noun[mass noun] historical
1The therapeutic system of F. A. Mesmer.
- Particularly after the dramatic and well-publicized cure of the journalist Harriet Martineau, interest escalated amongst the intellectual élite in therapeutic mesmerism and its use as an anaesthetic during surgery.
- He reminds us of Wallace's achievements and pins his downfall on his distracting interest in such fringe fields as mesmerism and phrenology.
- There is, as it happens, strong supporting evidence for the hypothesis that the whole episode is an example of what the practitioners of mesmerism called ‘mental travelling’.
1.1(In general use) hypnotism.
- All the others were converted but I was to remain an implacable and unpersuadable disbeliever in mesmerism and hypnotism for close upon fifty years.
- Another psychologist, E.M. Thornton, extends the analogy between hypnotism, mesmerism, and exorcism.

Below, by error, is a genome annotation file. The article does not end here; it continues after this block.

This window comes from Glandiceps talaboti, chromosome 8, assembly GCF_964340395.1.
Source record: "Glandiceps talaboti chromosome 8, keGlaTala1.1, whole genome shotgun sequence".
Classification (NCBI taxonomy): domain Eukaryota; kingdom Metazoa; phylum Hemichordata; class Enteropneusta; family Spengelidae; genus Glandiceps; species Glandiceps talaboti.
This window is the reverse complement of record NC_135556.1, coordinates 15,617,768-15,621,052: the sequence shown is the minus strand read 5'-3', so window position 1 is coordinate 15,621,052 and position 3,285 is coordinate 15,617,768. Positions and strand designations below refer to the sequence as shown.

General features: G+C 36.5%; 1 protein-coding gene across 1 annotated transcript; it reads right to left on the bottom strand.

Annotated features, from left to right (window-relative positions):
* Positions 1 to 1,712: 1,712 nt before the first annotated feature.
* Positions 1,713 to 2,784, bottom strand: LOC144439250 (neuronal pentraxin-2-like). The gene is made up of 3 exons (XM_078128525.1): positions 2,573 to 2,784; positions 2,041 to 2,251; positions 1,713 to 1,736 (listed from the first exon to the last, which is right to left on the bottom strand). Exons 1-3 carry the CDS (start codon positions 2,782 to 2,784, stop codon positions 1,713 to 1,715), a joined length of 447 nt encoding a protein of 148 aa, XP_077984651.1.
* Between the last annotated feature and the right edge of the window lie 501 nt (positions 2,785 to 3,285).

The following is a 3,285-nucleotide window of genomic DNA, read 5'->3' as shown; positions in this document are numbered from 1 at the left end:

- She even thought that mesmerism and hypnotism were occult arts.
- Example sentences
- There were flyers for mesmerists, automatic writing machines, the pig-faced woman, and in one instance, an elephant - the first one to tour North America.
- Novelist Evelyn Waugh graphically described the tableau as ‘a wildly vivacious statue of the Abbe Faria, a Goan mesmerist of the Napoleonic era, caught here in hot bronze at the climax of an experiment, rampant over an entranced female.’
- The kid mesmerized; woman secretly a mesmerist?
Late 18th century: named after F. A. Mesmer (see Mesmer, Franz Anton).
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